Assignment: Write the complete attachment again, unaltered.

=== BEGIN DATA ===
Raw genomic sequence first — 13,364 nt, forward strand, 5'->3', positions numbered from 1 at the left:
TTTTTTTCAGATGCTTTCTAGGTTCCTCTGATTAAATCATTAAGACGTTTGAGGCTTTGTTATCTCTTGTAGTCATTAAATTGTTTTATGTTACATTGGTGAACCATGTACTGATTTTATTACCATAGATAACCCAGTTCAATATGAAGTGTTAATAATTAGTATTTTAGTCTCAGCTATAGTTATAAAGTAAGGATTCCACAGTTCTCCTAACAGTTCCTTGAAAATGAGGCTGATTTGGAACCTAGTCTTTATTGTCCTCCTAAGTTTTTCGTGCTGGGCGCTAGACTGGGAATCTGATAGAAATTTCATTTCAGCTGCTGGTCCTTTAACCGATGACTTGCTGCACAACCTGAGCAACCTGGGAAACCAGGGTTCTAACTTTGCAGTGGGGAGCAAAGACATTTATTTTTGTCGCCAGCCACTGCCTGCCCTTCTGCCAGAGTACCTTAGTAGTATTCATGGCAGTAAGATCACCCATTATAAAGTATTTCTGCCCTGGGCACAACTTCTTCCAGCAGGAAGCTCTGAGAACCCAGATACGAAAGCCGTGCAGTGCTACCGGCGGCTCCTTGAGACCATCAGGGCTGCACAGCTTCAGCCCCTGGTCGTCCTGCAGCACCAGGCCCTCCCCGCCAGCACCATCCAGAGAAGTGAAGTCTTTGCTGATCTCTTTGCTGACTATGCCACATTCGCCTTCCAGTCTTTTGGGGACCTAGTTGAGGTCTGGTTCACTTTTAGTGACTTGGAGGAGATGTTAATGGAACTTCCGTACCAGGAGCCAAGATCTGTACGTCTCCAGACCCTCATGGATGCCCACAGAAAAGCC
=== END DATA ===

Raw genomic sequence first — 13,364 nt, forward strand, 5'->3', positions numbered from 1 at the left:
TTTTTTTCAGATGCTTTCTAGGTTCCTCTGATTAAATCATTAAGACGTTTGAGGCTTTGTTATCTCTTGTAGTCATTAAATTGTTTTATGTTACATTGGTGAACCATGTACTGATTTTATTACCATAGATAACCCAGTTCAATATGAAGTGTTAATAATTAGTATTTTAGTCTCAGCTATAGTTATAAAGTAAGGATTCCACAGTTCTCCTAACAGTTCCTTGAAAATGAGGCTGATTTGGAACCTAGTCTTTATTGTCCTCCTAAGTTTTTCGTGCTGGGCGCTAGACTGGGAATCTGATAGAAATTTCATTTCAGCTGCTGGTCCTTTAACCGATGACTTGCTGCACAACCTGAGCAACCTGGGAAACCAGGGTTCTAACTTTGCAGTGGGGAGCAAAGACATTTATTTTTGTCGCCAGCCACTGCCTGCCCTTCTGCCAGAGTACCTTAGTAGTATTCATGGCAGTAAGATCACCCATTATAAAGTATTTCTGCCCTGGGCACAACTTCTTCCAGCAGGAAGCTCTGAGAACCCAGATACGAAAGCCGTGCAGTGCTACCGGCGGCTCCTTGAGACCATCAGGGCTGCACAGCTTCAGCCCCTGGTCGTCCTGCAGCACCAGGCCCTCCCCGCCAGCACCATCCAGAGAAGTGAAGTCTTTGCTGATCTCTTTGCTGACTATGCCACATTCGCCTTCCAGTCTTTTGGGGACCTAGTTGAGGTCTGGTTCACTTTTAGTGACTTGGAGGAGATGTTAATGGAACTTCCGTACCAGGAGCCAAGATCTGTACGTCTCCAGACCCTCATGGATGCCCACAGAAAAGCC